Earlier this month, the secret SABLE Society painted a message of solidarity with black transgender women on Beta Bridge as part of a wider campaign across Grounds to raise awareness about the disproportionate rate of violence black transgender women face. Since the start of 2019, black transgender women represent 91 percent of known victims of anti-transgender fatalities, and at least 24 individuals have been killed or have gone missing so far, including a Charlottesville native.
A few weeks after the original message was painted, it was defaced with scrawls of pro-gun rhetoric in an act of violent hate speech against the transgender community. Unsurprisingly, the University responded to the incident with a carefully worded, strategically neutral statement acknowledging the occasional “controversy or disagreement about the messages expressed or the intentions of individuals,” and encouraged respect for “every member of the community and the viewpoints they bring to Grounds.” And while the statement later recognizes black trans women may feel demeaned or threatened by the defacement, it notably stops short of condemning it. Simply recognizing the implications of the incident is insufficient. Words are meaningless in the absence of actions.
The University’s marked absence of a meaningful, actionable response is yet another example of its failure to minority communities. Being transgender and having your existential safety protected is not a viewpoint — it’s a right. Defacing a mural in support of transgender people is not a viewpoint — it’s violent hate speech. The University’s equation of the two, its failure to condemn the defacement and its failure to meaningfully support transgender community members culminate as a failure to fufill its mission of being good and great. By refusing to publicly condemn the defacement or take steps to remedy its impacts, the University has granted hateful vitriol the privileges of free speech, and it’s reprehensible.
Just months ago, the Univeristy flaunted its status as the Campus Pride Index’s 7th most welcoming school in the nation for queer students and most welcoming school in Virginia. Yet now, when transgender members of our community are in most need of institutional support and protection, the University abandons them and abidcates its position out of cowardace. Afraid of the potential consequences for taking any meaningful stance, the University pretends neutrality is a moral imperative, that it is not responsible for the actions of individuals, and that it is somehow released from the obligation to protect its students, faculty and staff.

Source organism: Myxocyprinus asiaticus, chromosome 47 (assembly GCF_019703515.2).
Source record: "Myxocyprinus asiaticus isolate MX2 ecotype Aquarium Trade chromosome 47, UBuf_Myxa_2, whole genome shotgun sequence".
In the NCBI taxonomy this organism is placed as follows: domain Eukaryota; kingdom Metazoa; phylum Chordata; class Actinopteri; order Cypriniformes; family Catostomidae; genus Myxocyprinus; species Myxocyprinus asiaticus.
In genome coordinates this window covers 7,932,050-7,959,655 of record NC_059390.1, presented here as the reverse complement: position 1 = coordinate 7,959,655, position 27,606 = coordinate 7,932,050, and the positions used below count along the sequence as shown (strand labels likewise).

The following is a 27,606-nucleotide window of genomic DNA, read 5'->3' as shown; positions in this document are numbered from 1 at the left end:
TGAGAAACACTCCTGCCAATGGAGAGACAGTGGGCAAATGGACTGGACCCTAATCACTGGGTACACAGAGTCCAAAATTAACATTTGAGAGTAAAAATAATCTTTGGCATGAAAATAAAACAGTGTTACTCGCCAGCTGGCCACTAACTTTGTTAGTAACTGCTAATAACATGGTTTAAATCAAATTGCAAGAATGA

It is clear that the University has learned nothing from previous criticisms of past failures to take strong positions or engage in meaningful discourse — and it is clear that the top priority remains attempting to please everyone, no matter the personal cost. It is nothing short of an abhorrent disregard for the lives and well-being of our transgender peers. It is repulsive to witness queer identities being co-opted and exploited when they provide good publicity and then left behind when it matters most.
Choosing neutrality in times of injustice means choosing the side of the oppressor. And in this case, the University has chosen to equate the value of transgender lives with the value of hate speech. There is a distinction between painting over Beta Bridge to advertise or express a new point of view and defacing a current message with spray paint to alter its meaning. The problem here is not that someone expressed a pro-gun viewpoint — the problem is that someone in our community saw an opportunity to publically threaten transgender people and took it, and that the University refuses to do anything meaningful in response.
The University must take a stronger stance on violent, anti-queer hate speech. Neutrality in light of injustice is never acceptable, and it’s our job to ensure the upper levels of our administration are held accountable for their abandonment of transgender students. We cannot allow the administration a free pass. The University must come out and condemn the defacement in the strongest words possible if it wishes to truly be an ally of the queer community. It must take notable steps to reduce ignorance of gender and sexual identities in our community and must work to prevent future acts of violent hate speech from taking place.
Station an ambassador on Beta Bridge to deter malicious “viewpoints” from manifesting. Provide the LGBTQ Center and Maxine Platzer Lynn Women’s Center with increased resources so that they can strengthen their educational work and can continue to raise awareness for violence against queer communities. Implement a mandatory module for all students which reviews different sexualities and gender identities and their varied expressions. In short — do something. The University must understand that its attempts at remaining neutral allows for violent hate speech to continue and encourages malicious individuals to act with impunity — knowing they face nothing more than a weak and meaningless statement from the University.
Noah Strike is an Opinion Columnist for The Cavalier Daily. He can be reached at email@example.com.